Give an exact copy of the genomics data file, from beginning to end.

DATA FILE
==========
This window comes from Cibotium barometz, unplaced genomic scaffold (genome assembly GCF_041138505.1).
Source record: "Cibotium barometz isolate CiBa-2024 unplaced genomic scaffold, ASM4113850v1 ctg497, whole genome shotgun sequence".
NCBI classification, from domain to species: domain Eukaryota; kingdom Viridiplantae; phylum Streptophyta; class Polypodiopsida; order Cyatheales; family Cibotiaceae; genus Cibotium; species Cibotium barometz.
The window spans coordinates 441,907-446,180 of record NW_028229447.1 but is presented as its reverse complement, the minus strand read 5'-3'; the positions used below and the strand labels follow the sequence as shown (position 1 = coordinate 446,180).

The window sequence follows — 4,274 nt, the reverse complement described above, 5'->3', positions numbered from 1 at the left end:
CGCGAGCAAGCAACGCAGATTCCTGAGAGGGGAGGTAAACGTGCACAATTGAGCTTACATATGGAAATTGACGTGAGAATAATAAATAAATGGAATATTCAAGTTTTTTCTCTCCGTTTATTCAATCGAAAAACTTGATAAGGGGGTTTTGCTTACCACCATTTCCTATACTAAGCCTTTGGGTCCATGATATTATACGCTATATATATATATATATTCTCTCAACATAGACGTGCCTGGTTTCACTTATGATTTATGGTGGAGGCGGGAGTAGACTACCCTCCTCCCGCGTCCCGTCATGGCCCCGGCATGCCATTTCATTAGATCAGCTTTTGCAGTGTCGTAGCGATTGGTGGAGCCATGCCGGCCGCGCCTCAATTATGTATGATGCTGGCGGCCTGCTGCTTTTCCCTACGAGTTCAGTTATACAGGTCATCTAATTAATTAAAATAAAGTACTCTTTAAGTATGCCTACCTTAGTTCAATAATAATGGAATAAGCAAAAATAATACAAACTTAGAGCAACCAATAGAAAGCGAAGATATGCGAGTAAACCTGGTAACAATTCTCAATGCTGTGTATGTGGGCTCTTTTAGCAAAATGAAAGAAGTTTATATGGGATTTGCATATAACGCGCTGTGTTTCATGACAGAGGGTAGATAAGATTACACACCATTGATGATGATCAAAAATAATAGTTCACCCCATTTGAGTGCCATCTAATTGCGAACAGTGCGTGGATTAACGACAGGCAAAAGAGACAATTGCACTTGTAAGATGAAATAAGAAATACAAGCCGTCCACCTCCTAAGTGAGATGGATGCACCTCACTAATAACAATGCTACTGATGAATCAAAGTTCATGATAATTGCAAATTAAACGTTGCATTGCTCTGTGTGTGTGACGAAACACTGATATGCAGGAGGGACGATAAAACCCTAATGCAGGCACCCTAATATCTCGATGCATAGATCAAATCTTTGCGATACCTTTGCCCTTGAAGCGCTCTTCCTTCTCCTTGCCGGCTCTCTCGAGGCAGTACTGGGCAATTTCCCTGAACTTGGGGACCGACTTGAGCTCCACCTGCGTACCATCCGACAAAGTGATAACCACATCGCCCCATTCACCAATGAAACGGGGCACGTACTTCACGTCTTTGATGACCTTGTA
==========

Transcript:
This window comes from Cibotium barometz, unplaced genomic scaffold (genome assembly GCF_041138505.1).
Source record: "Cibotium barometz isolate CiBa-2024 unplaced genomic scaffold, ASM4113850v1 ctg497, whole genome shotgun sequence".
NCBI classification, from domain to species: domain Eukaryota; kingdom Viridiplantae; phylum Streptophyta; class Polypodiopsida; order Cyatheales; family Cibotiaceae; genus Cibotium; species Cibotium barometz.
The window spans coordinates 441,907-446,180 of record NW_028229447.1 but is presented as its reverse complement, the minus strand read 5'-3'; the positions used below and the strand labels follow the sequence as shown (position 1 = coordinate 446,180).

The window sequence follows — 4,274 nt, the reverse complement described above, 5'->3', positions numbered from 1 at the left end:
CGCGAGCAAGCAACGCAGATTCCTGAGAGGGGAGGTAAACGTGCACAATTGAGCTTACATATGGAAATTGACGTGAGAATAATAAATAAATGGAATATTCAAGTTTTTTCTCTCCGTTTATTCAATCGAAAAACTTGATAAGGGGGTTTTGCTTACCACCATTTCCTATACTAAGCCTTTGGGTCCATGATATTATACGCTATATATATATATATATTCTCTCAACATAGACGTGCCTGGTTTCACTTATGATTTATGGTGGAGGCGGGAGTAGACTACCCTCCTCCCGCGTCCCGTCATGGCCCCGGCATGCCATTTCATTAGATCAGCTTTTGCAGTGTCGTAGCGATTGGTGGAGCCATGCCGGCCGCGCCTCAATTATGTATGATGCTGGCGGCCTGCTGCTTTTCCCTACGAGTTCAGTTATACAGGTCATCTAATTAATTAAAATAAAGTACTCTTTAAGTATGCCTACCTTAGTTCAATAATAATGGAATAAGCAAAAATAATACAAACTTAGAGCAACCAATAGAAAGCGAAGATATGCGAGTAAACCTGGTAACAATTCTCAATGCTGTGTATGTGGGCTCTTTTAGCAAAATGAAAGAAGTTTATATGGGATTTGCATATAACGCGCTGTGTTTCATGACAGAGGGTAGATAAGATTACACACCATTGATGATGATCAAAAATAATAGTTCACCCCATTTGAGTGCCATCTAATTGCGAACAGTGCGTGGATTAACGACAGGCAAAAGAGACAATTGCACTTGTAAGATGAAATAAGAAATACAAGCCGTCCACCTCCTAAGTGAGATGGATGCACCTCACTAATAACAATGCTACTGATGAATCAAAGTTCATGATAATTGCAAATTAAACGTTGCATTGCTCTGTGTGTGTGACGAAACACTGATATGCAGGAGGGACGATAAAACCCTAATGCAGGCACCCTAATATCTCGATGCATAGATCAAATCTTTGCGATACCTTTGCCCTTGAAGCGCTCTTCCTTCTCCTTGCCGGCTCTCTCGAGGCAGTACTGGGCAATTTCCCTGAACTTGGGGACCGACTTGAGCTCCACCTGCGTACCATCCGACAAAGTGATAACCACATCGCCCCATTCACCAATGAAACGGGGCACGTACTTCACGTCTTTGATGACCTTGTA